Lastly, let’s talk about the sewage. Yep, it’s gross. Yep, we all make it and yep we all have to deal with it. Earthships deal with it in a 4 step filtering process. Water is used throughout the house and filtered four times, with its last use as watering exterior landscaping before it retires from service. This process pretty much puts conventional homes to shame. Most of us flush our toilets and water our lawns with fresh water still in its first round of being used.
After touring the interior of the Earthship the self-tour took me outside where a trail that led up to the top of the visitor center granting me a view of the development. Earthships dotted the horizon line with several in the process of being built.
From the outside of the Earthship you can see the non-traditional uses of used tires, bottles and aluminum cans, all recycled in the process of construction. The bottles and cans provide no purpose other than being decorative in non-load barring walls. The tires, along with rammed pack dirt inside the tires, are instrumental in the sturdiness of the home.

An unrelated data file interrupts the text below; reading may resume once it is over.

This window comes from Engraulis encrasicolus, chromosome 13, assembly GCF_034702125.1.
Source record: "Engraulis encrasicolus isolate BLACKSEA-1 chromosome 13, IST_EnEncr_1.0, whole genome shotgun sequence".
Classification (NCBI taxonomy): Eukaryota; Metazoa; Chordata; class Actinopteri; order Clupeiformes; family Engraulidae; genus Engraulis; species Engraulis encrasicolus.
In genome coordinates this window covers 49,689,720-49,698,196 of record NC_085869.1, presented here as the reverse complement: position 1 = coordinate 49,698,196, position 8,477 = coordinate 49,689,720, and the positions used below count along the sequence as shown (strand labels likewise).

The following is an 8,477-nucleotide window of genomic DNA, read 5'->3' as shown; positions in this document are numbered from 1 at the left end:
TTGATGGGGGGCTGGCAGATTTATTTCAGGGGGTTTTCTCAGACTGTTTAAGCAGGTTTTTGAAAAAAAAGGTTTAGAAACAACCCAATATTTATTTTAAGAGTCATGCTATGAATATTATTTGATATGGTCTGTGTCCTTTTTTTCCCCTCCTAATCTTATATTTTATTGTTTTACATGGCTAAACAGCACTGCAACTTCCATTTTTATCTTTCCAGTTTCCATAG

The trail then led out to the final viewpoint of a distant look at the Earthship Academy. After completing the tour I left thinking that my previous observation of the alien or futuristic look was perhaps the point. They look futuristic because Earthships represent the future of what home building may become once we deplete our current resources with our traditional building techniques.
To tour the Earthship Biotecture site they are located at #2 Earthship Way in Tres Piedras New Mexico. The site is located about 1.5 miles from the Rio Grande Gorge Bridge (GPS doesn’t work well in that area). The self-guided tour is $7 USD plus tax.